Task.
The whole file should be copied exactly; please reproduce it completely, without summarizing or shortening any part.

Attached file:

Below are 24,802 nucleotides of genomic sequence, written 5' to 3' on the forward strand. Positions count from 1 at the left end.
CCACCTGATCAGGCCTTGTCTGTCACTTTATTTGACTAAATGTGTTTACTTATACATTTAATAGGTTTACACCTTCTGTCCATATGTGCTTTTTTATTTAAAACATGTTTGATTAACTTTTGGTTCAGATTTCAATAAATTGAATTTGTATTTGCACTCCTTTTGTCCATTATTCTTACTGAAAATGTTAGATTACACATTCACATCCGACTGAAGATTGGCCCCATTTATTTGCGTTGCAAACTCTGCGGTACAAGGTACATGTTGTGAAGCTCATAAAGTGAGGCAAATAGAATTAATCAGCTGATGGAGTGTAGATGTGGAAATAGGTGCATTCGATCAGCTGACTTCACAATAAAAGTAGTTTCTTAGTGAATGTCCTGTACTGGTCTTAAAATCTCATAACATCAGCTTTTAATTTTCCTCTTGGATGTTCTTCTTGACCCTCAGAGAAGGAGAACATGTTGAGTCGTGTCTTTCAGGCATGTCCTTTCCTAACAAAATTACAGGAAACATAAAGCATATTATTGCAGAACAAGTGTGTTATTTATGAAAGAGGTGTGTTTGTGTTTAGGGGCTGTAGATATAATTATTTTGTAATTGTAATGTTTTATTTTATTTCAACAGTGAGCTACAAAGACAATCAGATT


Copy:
Below are 24,802 nucleotides of genomic sequence, written 5' to 3' on the forward strand. Positions count from 1 at the left end.
CCACCTGATCAGGCCTTGTCTGTCACTTTATTTGACTAAATGTGTTTACTTATACATTTAATAGGTTTACACCTTCTGTCCATATGTGCTTTTTTATTTAAAACATGTTTGATTAACTTTTGGTTCAGATTTCAATAAATTGAATTTGTATTTGCACTCCTTTTGTCCATTATTCTTACTGAAAATGTTAGATTACACATTCACATCCGACTGAAGATTGGCCCCATTTATTTGCGTTGCAAACTCTGCGGTACAAGGTACATGTTGTGAAGCTCATAAAGTGAGGCAAATAGAATTAATCAGCTGATGGAGTGTAGATGTGGAAATAGGTGCATTCGATCAGCTGACTTCACAATAAAAGTAGTTTCTTAGTGAATGTCCTGTACTGGTCTTAAAATCTCATAACATCAGCTTTTAATTTTCCTCTTGGATGTTCTTCTTGACCCTCAGAGAAGGAGAACATGTTGAGTCGTGTCTTTCAGGCATGTCCTTTCCTAACAAAATTACAGGAAACATAAAGCATATTATTGCAGAACAAGTGTGTTATTTATGAAAGAGGTGTGTTTGTGTTTAGGGGCTGTAGATATAATTATTTTGTAATTGTAATGTTTTATTTTATTTCAACAGTGAGCTACAAAGACAATCAGATT